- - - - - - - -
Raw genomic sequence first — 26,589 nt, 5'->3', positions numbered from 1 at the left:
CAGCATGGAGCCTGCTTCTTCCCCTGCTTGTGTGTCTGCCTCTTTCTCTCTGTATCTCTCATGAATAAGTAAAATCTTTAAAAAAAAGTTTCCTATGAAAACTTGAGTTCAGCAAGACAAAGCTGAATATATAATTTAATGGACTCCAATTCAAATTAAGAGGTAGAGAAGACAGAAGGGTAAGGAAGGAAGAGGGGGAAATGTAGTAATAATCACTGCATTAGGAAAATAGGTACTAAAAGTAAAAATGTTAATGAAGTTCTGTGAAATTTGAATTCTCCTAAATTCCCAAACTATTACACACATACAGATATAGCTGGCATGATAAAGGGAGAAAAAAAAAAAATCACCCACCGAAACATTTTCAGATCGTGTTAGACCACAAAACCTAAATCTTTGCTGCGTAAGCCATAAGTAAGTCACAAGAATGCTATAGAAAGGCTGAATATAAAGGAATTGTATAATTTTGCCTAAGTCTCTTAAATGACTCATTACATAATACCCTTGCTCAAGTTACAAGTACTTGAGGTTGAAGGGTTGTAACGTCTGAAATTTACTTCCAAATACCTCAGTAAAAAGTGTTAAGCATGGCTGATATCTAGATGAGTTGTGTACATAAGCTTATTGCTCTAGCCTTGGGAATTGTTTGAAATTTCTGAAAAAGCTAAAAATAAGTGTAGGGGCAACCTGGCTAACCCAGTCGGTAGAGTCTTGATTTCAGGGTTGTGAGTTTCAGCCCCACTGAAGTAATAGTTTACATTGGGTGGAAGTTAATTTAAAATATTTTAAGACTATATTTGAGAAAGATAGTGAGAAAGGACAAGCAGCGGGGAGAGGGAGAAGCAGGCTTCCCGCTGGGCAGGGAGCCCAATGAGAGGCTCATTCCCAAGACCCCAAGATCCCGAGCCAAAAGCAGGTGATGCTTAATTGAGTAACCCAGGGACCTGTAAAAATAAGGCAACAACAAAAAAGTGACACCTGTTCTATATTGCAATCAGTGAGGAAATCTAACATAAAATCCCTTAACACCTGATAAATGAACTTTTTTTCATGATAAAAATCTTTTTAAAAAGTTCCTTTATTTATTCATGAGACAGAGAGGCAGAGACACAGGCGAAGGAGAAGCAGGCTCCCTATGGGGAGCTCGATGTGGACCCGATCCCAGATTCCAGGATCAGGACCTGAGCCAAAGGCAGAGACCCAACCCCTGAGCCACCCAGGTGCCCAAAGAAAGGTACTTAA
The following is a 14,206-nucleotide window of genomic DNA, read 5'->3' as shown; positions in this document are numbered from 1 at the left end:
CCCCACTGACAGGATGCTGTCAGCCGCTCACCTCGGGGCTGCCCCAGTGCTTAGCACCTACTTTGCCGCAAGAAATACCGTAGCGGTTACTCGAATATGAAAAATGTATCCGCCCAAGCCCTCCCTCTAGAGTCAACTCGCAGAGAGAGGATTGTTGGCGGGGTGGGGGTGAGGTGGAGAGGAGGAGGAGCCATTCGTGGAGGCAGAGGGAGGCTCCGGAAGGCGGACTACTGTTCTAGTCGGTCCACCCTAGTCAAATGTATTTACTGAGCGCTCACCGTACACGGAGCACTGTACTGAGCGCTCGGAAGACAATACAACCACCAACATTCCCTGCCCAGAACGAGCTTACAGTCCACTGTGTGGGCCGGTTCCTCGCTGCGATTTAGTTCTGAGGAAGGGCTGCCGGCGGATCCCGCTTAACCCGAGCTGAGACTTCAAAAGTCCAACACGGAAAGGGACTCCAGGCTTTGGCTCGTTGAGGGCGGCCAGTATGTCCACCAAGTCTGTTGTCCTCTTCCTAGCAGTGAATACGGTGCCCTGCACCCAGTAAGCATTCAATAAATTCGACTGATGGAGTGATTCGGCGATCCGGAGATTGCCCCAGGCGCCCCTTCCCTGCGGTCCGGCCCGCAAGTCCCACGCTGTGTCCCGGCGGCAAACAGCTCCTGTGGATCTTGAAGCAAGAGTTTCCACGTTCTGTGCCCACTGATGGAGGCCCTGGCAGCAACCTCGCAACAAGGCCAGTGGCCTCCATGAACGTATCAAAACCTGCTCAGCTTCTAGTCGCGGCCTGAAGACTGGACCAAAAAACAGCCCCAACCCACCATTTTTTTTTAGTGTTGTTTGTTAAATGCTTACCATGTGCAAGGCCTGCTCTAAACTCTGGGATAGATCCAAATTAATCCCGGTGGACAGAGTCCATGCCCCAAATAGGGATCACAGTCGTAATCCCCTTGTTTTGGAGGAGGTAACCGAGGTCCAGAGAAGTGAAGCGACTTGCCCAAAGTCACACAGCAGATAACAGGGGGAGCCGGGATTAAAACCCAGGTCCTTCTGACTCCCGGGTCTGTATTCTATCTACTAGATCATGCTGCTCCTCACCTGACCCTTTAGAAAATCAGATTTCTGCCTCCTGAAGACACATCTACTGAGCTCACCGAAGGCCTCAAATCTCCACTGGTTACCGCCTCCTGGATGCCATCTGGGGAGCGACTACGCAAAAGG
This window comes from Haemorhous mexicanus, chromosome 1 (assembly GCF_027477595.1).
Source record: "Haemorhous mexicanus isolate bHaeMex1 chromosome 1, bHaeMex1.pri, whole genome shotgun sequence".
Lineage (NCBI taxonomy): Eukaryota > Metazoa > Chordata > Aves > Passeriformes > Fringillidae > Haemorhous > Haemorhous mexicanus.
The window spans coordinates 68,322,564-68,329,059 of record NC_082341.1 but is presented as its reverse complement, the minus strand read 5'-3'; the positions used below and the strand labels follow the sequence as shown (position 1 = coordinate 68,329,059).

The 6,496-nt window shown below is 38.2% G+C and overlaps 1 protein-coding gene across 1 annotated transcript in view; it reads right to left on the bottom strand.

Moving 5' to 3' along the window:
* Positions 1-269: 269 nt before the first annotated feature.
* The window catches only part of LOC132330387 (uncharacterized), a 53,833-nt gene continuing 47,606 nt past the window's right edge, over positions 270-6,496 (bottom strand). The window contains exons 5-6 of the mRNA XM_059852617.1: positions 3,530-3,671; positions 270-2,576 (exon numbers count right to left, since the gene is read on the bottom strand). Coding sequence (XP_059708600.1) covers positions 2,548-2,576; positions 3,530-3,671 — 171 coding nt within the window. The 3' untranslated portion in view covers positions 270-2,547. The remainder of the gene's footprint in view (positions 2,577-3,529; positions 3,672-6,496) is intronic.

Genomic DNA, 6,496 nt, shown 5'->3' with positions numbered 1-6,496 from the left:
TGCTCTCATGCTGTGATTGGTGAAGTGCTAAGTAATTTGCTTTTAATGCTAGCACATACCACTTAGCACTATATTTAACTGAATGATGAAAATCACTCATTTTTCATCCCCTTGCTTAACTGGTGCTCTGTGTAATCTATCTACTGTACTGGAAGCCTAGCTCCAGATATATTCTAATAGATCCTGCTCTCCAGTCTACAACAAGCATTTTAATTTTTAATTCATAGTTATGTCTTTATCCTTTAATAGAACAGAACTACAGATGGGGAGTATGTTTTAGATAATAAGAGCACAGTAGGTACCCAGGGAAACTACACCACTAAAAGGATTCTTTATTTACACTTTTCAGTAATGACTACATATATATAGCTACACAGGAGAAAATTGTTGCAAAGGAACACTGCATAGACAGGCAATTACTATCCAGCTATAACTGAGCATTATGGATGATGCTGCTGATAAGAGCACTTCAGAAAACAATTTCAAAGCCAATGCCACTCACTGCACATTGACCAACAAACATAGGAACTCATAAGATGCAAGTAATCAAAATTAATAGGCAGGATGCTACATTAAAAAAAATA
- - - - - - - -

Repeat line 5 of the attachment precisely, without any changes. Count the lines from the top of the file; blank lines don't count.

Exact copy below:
This window comes from Haemorhous mexicanus, chromosome 1 (assembly GCF_027477595.1).